LiveZilla Live Chat Software

Constellation, le dépôt institutionnel de l'Université du Québec à Chicoutimi

Be thinner or larger? Correlates of body dissatisfaction in a large sample of French-Canadian children

Dion Jacinthe, Hains Jennifer, Vachon Patrick, Plouffe Jacques, Laberge Luc, Perron Michel, McDuff Pierre, Kalinova Émilia et Leone Mario. (2016). Be thinner or larger? Correlates of body dissatisfaction in a large sample of French-Canadian children. The Journal of Pediatrics,

[img]
Prévisualisation
PDF - Version soumise
172kB

URL officielle: http://dx.doi.org/10.1016/j.jpeds.2015.12.045

Résumé

Objective: To assess body dissatisfaction among children between 9 and 14 years and to examine factors (age, gender, Body Mass Index (BMI), perceived shape, and self-esteem) associated with wanting a thinner or a larger shape.

Study design: Through at-school questionnaires, 1,515 preadolescent children (51.2% girls) were asked to fill out the Culture Free Self-Esteem Inventory and the Contour Drawing Rating Scale (body dissatisfaction). Trained assessors then weighed and measured the students individually.

Results: Overall, 50.5% of girls wanted a thinner shape compared to 35.9% of boys. More boys wanted a larger shape compared to girls (21.1% vs. 7.2%). Most of the preadolescents who were overweight or obese were unsatisfied whereas 58.0% of girls and 41.6% of boys who were underweight were satisfied with their body. Results of a multinomial logistic regression revealed that age, gender, BMI, perceived shape, and self-esteem were significant correlates of the four body dissatisfaction contrasts (wanting a slightly thinner, much thinner, slightly larger, and much larger shape) and explained 50% of the variance. An interaction between gender and perceived shape was found, revealing that girls who perceived themselves as having a larger shape were more likely to desire a thinner shape than boys.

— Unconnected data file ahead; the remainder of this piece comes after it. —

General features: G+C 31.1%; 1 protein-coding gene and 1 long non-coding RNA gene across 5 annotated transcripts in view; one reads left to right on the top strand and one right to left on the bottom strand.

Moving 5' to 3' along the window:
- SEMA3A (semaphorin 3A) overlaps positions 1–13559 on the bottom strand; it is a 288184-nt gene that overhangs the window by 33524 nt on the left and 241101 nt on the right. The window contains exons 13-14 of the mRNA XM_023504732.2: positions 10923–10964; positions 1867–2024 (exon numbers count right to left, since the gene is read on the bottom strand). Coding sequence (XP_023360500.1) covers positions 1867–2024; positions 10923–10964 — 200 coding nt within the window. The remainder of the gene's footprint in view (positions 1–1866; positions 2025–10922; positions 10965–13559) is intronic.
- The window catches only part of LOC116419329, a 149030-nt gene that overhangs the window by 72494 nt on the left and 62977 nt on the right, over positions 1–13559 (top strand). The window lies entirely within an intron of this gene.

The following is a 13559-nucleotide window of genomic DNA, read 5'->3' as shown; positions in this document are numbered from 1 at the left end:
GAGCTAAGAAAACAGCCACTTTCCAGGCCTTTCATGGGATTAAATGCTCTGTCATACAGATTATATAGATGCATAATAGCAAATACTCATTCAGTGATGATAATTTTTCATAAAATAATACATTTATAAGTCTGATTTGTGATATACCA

Conclusions: The high prevalence rate of body dissatisfaction among children suggests that current approaches in our society to prevent problems related to body image must be improved. The different results between girls and boys highlight the need to take into account gender differences when designing prevention programs that aim to decrease body dissatisfaction.

Type de document:Article publié dans une revue avec comité d'évaluation
Version évaluée par les pairs:Non
Date:2016
Sujets:Sciences sociales et humaines > Sciences sociales > Psychologie
Sciences de la santé
Département, module, service et unité de recherche:Départements et modules > Département des sciences de la santé > Module de psychologie
Départements et modules > Département des sciences de la santé > Programmes d'études en kinésiologie
Mots-clés:Body image, BMI, weight, self-esteem, children, gender, image corporelle, estime de soi, poids, enfants
Déposé le:09 févr. 2016 01:48
Dernière modification:25 nov. 2016 18:20
Afficher les statistiques de telechargements

Éditer le document (administrateurs uniquement)

Creative Commons LicenseSauf indication contraire, les documents archivés dans Constellation sont rendus disponibles selon les termes de la licence Creative Commons "Paternité, pas d'utilisation commerciale, pas de modification" 2.5 Canada.

Bibliothèque Paul-Émile-Boulet, UQAC
555, boulevard de l'Université
Chicoutimi (Québec)  CANADA G7H 2B1
418 545-5011, poste 5630